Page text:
Rocket Capital!
July 19, 2012 7:09 AM   Subscribe

Will the Houston Rockets' Investment in Jeremy Lin Pay Off?
posted by Renoroc (59 comments total)

 
Data point: my SO's Chinese aunts are visiting NYC, and they had expressed interest in seeing a Knicks game. We asked them if they had wanted to see Jeremy Lin, and they had no idea who he was.
posted by Sticherbeast at 7:12 AM on July 19, 2012


Contrary data point: on the other hand, when we're in Manhattan or Brooklyn Chinatown, the street stopped dead when Jeremy Lin played. People stopped on the street to watch TVs in a store window.

Conclusion: people like basketball more in the US.
posted by Sticherbeast at 7:13 AM on July 19, 2012


From a marketing perspective, almost certainly (unless China collapses in the next few years).

From a basketball perspective, I don't know. His success seemed a little...ephemeral. We'll see, once he's recovered from his injuries.
posted by downing street memo at 7:17 AM on July 19, 2012


I love how everyone is so interested in whether Lin will be "worth" his contract.

He's a young player with a lot of potential and a big fan base. Considering the number of terrible, terrible contracts given out each year by NBA owners, a 3yr/$30M contract is chump change. And if he doesn't pan out, his contract will be a great trade chip in year 3.

My favorite story is the legend of how Brian Cardinal (perennial bench player) got his 6 year deal*. The Grizzlies owner walked into then-GM Jerry West's office and started giving him shit for not signing any free agents. West tried to say there was no one worth signing, but the owner wouldn't listen. So right there West picks up the phone and offers Cardinal's agent 6yrs/$40M, and says "happy now?"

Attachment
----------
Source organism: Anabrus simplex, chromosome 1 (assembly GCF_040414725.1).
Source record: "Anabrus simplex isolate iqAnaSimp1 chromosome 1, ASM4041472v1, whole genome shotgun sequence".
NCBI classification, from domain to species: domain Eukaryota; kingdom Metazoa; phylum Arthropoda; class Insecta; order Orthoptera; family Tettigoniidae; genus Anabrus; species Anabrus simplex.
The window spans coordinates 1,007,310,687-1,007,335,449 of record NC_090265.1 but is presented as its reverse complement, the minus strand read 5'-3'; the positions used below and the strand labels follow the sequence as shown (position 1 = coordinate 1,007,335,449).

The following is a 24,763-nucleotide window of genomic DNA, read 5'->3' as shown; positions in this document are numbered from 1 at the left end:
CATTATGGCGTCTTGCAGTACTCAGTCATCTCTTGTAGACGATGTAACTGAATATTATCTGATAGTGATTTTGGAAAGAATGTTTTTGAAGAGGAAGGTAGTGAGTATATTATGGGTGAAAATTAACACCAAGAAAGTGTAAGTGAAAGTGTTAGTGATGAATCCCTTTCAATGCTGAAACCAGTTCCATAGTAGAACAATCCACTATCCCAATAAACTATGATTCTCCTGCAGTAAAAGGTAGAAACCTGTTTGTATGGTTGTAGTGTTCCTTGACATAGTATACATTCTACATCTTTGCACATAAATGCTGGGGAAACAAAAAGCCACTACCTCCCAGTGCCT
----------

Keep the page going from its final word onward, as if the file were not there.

The owners plead poverty during CBA negotiations, but the rest of the time they treat salaries like monopoly money.
posted by no regrets, coyote at 7:23 AM on July 19, 2012 [4 favorites]


From a marketing perspective, almost certainly (unless China collapses in the next few years).

As the article points out, due to the way the NBA is organized it's relatively difficult for any given team to directly make money off of fan interest in a foreign market:

it’s harder for individual teams to profit from international marketing than you might imagine. When a Houston Rockets jersey bearing the name of Jeremy Lin is sold in China — or in a retail outlet in suburban Houston or anywhere else in the U.S., for that matter, outside of a team-owned store — that money does not flow directly to the Rockets. It’s split among the NBA’s 30 teams. The Rockets also can’t, say, cut their own television deals in China. The NBA handles those negotiations, and divvies up the money among its franchises.
posted by burnmp3s at 7:26 AM on July 19, 2012


The Knicks have been a favorite team for many NBA fans in Hong Kong and China, as well as the Bulls. The fact that Jeremy Lin was on the Knicks, it made the US Chinese who were never interested in watching NBA games fans. There are a lot of Chinese people in NYC who have made a point to support Jeremy Lin. Just looking at Lin as a player, he doesn't drink, smoke, party and likes to go to church and listens to his mom. Imagine Lin being in the NBA as Lin taking violin or piano or joining the math and chess team. Must do better than anyone in the league otherwise mom will be disappointed and the Lin family name will be disgraced!
posted by Yellow at 7:31 AM on July 19, 2012